It is possible to have access to
relative to some of the Museum’s collections.
A vast patrimony made up of rich and heterogeneous collections, for a total of more than 47,000 findings, is conserved in the Cabinet of Natural History.
The collections originated from a documentary and educational point of view, with the specific aim of shedding light on the applicative aspects connected with them. Among these, the collections of mineralogy and lithology (about 17,000 samples) were particularly developed, because of the great economic importance of the raw materials extracted from mines and deposits above all in Tuscany.
In the botanical sector there are also collections aimed at didactics. In addition to collections such as the “Xylology Collection of Tuscany”, which won many awards at local and international Exhibitions during the mid-19th century, there is a large series of herbals, among which those that belonged to Count Girolamo de’ Bardi, Baron Joseph Antoir, and the Marquise Marianna Paulucci are important.
An entomological collection that belonged to Count Francesco Guicciardini, a series of osteological findings with several preparations realised in accordance with the Bauchêne system (with the bones disarticulated and mounted at a distance in their natural position), a collection of more than 250 animals preserved in liquid that were gathered in the Neapolitan gulf during the second half of the 19th century and prepared at the Zoological Station of Naples, can be distinguished among the more than 9,000 zoological findings.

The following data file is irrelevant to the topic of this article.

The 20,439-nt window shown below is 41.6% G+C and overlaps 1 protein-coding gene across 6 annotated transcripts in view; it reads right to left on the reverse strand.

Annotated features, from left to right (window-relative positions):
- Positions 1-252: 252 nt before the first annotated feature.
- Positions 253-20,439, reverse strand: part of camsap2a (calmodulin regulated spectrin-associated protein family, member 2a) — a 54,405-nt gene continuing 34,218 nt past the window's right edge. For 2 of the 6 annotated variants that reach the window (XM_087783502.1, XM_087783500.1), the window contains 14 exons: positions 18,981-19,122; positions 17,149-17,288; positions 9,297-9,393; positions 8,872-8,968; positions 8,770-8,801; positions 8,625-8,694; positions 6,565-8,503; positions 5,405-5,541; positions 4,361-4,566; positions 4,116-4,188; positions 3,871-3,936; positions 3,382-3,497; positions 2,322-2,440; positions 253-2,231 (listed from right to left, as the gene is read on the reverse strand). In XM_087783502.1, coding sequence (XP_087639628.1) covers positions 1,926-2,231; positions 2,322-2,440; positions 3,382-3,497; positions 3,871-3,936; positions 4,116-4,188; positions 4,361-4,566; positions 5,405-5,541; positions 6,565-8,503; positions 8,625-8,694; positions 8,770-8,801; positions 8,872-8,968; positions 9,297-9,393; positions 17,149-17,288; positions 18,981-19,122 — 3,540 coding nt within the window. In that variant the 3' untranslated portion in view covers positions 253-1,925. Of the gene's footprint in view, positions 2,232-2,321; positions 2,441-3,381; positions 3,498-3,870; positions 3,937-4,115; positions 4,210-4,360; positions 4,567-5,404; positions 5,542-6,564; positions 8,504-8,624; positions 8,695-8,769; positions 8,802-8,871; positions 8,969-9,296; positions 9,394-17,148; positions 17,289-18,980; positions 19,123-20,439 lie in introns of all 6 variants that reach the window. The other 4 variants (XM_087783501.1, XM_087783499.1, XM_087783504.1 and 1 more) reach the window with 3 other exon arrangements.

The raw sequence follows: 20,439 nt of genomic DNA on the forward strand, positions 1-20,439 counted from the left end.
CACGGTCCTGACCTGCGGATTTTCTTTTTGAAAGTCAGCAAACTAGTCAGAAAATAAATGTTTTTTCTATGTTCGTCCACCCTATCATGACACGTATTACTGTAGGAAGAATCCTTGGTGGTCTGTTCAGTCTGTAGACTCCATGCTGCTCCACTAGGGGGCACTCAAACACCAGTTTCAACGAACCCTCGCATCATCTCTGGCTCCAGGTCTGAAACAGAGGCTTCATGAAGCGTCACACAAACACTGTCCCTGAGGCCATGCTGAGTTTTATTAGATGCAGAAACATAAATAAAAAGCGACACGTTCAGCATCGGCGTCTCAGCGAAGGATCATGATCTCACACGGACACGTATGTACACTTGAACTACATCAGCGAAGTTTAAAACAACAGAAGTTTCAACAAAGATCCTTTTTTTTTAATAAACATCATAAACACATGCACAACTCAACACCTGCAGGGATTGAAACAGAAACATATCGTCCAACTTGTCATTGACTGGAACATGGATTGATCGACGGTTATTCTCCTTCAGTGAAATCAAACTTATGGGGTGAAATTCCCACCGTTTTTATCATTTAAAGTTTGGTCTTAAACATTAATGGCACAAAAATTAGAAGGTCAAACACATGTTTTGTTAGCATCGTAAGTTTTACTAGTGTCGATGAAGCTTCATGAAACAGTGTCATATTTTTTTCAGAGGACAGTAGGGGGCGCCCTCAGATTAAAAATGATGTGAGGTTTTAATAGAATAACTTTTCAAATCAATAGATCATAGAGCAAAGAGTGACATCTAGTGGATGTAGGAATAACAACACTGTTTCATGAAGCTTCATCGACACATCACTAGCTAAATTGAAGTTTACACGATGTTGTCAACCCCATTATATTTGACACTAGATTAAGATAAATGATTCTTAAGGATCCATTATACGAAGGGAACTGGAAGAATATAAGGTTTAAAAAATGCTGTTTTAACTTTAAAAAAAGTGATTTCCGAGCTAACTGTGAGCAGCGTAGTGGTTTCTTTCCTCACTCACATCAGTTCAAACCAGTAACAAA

Palaeontology is represented by approximately 1,600 fossils, among which are numerous samples of large mammals discovered in the Upper Arno Valley of Tuscany.
Closely linked to the naturalistic patrimony is an extensive series of industrial and manufacturers’ findings making up part of the Technological Museum. The numerous and heterogeneous objects collected that constitute it regard the various branches of industry (from metallurgy and mechanics to building and textiles), and offer a fine landscape of the leading manufacturing producers in Italy above all in the 19th century at the level of small local businesses as well as large industrial realities.
To complete this patrimony there is a precious collection of anatomical models made with various materials. Among the ones prepared in wax are prominent those coming from the Officina Ceroplastica that operated for more than one century at the Imperial Royal Museum of Physics and Natural History of Florence (today the Zoology Section of the Museum of Natural History); a precious mycological collection attributed to Luigi Calamai; 66 mural panels of a naturalistic character realised by Egisto Tortori; and a series of human and comparative anatomy preparations made by Clemente Susini, Giovanni Lusini, or Egisto Tortori. Always in the field of the biotechnology of producing models there are present: a collection of more than 180 morphology and vegetal anatomy models produced by Robert and Reinhold Brendel of Berlin, more than 100 glass models of marine invertebrates realised by Leopold and Rudolph Blaschka of Dresden, a collection of manufactures from Paris made of papier-mâché by Louis Auzoux or of plaster, by the Maison Emile Deyrolle.